How to Turn Your Teaching Duds into Memorable Statements

Sharing another post in our new semi-regular series, “Missives from the Editing Trenches” written by long-time TPII editors. They are the real MVPs, working in the trenches to catch you in all your job document pitfalls — from the self-deprecating … Continue reading

The Teaching Demonstration: 3 Goals

by Katherine Dugan Katherine Dugan is an Assistant Professor of Religion at Springfield College in Massachusetts. She earned her PhD in Religious Studies from Northwestern University in 2015 and spent two years on the job market before her current position. … Continue reading

The Teaching-Centric Letter

In response to many requests, I am devoting today’s post to the teaching-centric letter.  The absence of a post on this subject before now might seem surprising on a blog that purports to cover every aspect of the academic job … Continue reading

#Dispatches From the Front: What Candidates Are Doing Wrong, Part I of III: “Do Your Homework, Please. PLEASE.”

In our new Dispatches series, we crowdsource responses to questions we see about the academic job market and career. Last week we put out the question: “Search committee members–what mistakes do you see candidates make? What do you wish they … Continue reading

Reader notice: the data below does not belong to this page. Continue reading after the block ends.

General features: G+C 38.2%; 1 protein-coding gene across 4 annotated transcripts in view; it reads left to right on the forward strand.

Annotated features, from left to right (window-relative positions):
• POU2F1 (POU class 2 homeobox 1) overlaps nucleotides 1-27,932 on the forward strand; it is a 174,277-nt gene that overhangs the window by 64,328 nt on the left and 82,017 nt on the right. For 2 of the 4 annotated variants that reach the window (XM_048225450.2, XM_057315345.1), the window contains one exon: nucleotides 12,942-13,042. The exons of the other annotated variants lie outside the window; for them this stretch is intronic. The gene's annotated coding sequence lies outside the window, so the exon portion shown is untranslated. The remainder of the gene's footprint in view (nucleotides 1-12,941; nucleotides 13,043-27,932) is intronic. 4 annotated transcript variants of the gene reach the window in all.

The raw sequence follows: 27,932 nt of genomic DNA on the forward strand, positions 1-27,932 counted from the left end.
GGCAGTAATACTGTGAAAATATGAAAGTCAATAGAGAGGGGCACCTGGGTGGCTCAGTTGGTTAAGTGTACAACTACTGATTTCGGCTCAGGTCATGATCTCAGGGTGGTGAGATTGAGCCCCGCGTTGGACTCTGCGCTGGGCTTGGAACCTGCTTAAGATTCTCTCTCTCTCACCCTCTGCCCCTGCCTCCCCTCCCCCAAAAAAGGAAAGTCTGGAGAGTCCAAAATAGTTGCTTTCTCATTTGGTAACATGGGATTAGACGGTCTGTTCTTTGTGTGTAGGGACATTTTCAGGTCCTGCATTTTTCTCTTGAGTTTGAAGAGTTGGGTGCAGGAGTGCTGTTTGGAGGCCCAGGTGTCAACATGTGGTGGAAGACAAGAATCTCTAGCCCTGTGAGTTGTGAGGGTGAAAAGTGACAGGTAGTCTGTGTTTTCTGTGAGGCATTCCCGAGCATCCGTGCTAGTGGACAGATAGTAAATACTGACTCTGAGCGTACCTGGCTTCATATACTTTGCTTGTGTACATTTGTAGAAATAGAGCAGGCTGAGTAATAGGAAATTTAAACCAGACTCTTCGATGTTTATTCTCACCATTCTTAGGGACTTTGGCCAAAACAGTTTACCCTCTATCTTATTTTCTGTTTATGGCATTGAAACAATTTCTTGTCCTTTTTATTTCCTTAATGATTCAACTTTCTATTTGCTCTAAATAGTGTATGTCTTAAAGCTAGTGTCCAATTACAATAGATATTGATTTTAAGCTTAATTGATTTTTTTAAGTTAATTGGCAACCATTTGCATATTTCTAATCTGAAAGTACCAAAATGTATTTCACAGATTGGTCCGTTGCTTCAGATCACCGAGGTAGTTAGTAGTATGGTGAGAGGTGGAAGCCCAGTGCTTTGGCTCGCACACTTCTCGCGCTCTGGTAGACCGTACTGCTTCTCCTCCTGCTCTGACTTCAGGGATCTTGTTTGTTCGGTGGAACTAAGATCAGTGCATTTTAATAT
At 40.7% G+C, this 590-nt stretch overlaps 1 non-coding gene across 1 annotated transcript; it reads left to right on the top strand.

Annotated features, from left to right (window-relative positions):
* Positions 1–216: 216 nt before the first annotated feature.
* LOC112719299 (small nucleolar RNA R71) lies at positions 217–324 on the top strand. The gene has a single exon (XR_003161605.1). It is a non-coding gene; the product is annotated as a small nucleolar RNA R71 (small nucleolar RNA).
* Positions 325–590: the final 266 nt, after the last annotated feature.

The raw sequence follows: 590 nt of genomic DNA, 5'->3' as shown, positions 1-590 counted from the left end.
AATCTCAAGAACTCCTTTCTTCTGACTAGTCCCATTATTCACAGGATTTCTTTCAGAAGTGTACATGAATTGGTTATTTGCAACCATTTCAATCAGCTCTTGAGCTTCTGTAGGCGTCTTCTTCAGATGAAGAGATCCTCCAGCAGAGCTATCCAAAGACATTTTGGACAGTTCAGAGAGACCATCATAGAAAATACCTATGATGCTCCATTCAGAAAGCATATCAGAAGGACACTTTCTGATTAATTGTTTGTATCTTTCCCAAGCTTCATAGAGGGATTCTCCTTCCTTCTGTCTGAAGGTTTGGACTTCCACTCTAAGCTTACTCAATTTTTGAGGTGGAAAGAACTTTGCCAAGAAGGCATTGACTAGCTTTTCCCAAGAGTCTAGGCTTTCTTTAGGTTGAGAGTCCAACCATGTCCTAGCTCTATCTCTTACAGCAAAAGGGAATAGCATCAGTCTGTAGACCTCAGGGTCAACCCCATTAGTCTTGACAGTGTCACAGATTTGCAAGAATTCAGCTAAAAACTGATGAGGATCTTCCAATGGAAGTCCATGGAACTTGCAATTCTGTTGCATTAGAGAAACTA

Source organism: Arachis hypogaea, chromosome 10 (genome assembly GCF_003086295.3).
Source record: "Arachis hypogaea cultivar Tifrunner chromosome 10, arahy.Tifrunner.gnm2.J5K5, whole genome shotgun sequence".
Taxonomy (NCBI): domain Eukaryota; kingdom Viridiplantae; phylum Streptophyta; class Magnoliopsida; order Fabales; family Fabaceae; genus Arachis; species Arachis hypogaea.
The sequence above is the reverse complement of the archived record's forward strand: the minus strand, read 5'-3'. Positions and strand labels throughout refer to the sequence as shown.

How I Transitioned From the Ph.D. To Secondary Education – by Dr. Rebecca Simon

Dr. Rebecca Simon got in touch to share her story of transitioning from the Ph.D. and academic job search to secondary education teaching.  I’m delighted to share a long excerpt from her own blog post here, and encourage you to … Continue reading

The UK Job Market, Part III: “I Beg Your Pardon, But May I Have This Job?” (The Winning Cover Letter)

By Alice Kelly, Ph.D. Alice Kelly is a Postdoctoral Research Fellow at the University of Oxford. She completed her PhD in English at Cambridge in 2014, with a year as a Fox Fellow at Yale, and before that she studied … Continue reading

The Genuine Job Search (Out-Ac post by Karen Cardozo)

by Karen Cardozo If you’ve been following my posts, you know that I am a major proponent of a both/and approach. This proclivity emerges in my bio as an interdisciplinary or, more precisely, an undisciplined scholar: through years of academic … Continue reading